This column begins a series of seven installments, each highlighting one of the seven founding fathers of quality (as selected by the author). It is important to understand and acknowledge their revolutionary contributions that still form the foundation of modern quality practices.
The Founding Fathers of Quality
Companies like Toyota are often touted (with good reason) as the gold standard for quality system models. Toyota’s production system (TPS) has been highly publicized and gained increasing acceptance in American manufacturing operations over the last decade or so. What has not been highly publicized is the fact that many of these concepts originated in America, and quality pioneers like Dr. W. Edwards Deming had to take their show on the road to Japan only after being rejected by the leaders of American industry. The contributions of such legends as Dr. Deming, Dr. Juran, Philip Crosby, Dr. Ishikawa, Dr. Shewhart, and Shigeo Shingo had such an impact on the world that they truly are the founding fathers of modern quality.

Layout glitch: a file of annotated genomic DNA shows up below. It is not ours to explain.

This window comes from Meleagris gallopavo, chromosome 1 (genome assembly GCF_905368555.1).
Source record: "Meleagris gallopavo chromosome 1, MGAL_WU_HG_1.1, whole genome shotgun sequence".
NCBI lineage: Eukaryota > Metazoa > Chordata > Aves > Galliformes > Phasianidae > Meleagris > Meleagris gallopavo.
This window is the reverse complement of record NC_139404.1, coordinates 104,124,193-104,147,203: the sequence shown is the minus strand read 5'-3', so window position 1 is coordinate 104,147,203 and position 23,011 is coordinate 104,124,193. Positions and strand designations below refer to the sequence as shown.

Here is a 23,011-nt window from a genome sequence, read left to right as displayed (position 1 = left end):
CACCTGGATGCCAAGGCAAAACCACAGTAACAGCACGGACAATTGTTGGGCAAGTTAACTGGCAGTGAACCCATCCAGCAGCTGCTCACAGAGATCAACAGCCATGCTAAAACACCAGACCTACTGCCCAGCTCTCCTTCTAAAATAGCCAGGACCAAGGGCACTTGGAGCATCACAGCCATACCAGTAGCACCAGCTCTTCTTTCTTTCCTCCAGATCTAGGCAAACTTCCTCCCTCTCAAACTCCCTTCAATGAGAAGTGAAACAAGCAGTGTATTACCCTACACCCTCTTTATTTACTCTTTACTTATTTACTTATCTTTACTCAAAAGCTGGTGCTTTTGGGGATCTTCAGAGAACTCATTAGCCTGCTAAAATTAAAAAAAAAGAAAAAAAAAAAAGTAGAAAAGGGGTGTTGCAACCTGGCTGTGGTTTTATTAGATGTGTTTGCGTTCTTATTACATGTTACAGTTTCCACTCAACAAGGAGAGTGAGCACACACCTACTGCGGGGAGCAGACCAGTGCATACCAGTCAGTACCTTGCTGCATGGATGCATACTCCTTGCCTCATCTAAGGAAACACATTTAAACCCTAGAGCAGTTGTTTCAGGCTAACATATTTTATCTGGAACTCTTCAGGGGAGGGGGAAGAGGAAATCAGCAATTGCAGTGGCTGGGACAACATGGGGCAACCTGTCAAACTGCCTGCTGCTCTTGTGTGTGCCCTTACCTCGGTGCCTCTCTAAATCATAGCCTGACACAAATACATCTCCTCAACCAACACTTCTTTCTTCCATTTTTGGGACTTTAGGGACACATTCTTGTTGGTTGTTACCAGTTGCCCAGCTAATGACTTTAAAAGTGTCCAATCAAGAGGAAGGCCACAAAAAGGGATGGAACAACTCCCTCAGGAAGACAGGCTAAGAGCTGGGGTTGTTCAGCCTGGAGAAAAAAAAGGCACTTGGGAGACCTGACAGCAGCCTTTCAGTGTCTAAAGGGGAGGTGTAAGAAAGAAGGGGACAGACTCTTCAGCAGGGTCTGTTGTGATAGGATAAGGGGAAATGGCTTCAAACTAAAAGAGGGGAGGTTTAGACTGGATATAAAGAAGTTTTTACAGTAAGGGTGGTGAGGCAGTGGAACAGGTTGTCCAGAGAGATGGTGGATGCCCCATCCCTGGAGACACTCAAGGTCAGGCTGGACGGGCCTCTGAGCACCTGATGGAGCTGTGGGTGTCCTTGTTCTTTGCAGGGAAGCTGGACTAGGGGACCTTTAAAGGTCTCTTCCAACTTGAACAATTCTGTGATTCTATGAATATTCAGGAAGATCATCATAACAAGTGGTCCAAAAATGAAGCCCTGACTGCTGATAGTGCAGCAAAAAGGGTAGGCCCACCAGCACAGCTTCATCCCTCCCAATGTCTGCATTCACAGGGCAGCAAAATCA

Dr. W. Edwards Deming (1900–1993)
Dr. Deming is perhaps best known for his theory that most problems are systemic and his not-so-subtle reminder that management owns the system. In emphasizing management’s responsibility for systems, Dr. Deming noted that workers are responsible for only 10–20% of the quality problems in a factory and that the remaining 80–90% is under management’s control—the systems. This position was a bit revolutionary for America in the 1950s and was a major reason his philosophy was not well-received when originally introduced.
To read this entire column, which appeared in the December 2019 issue of PCB007 Magazine, click here.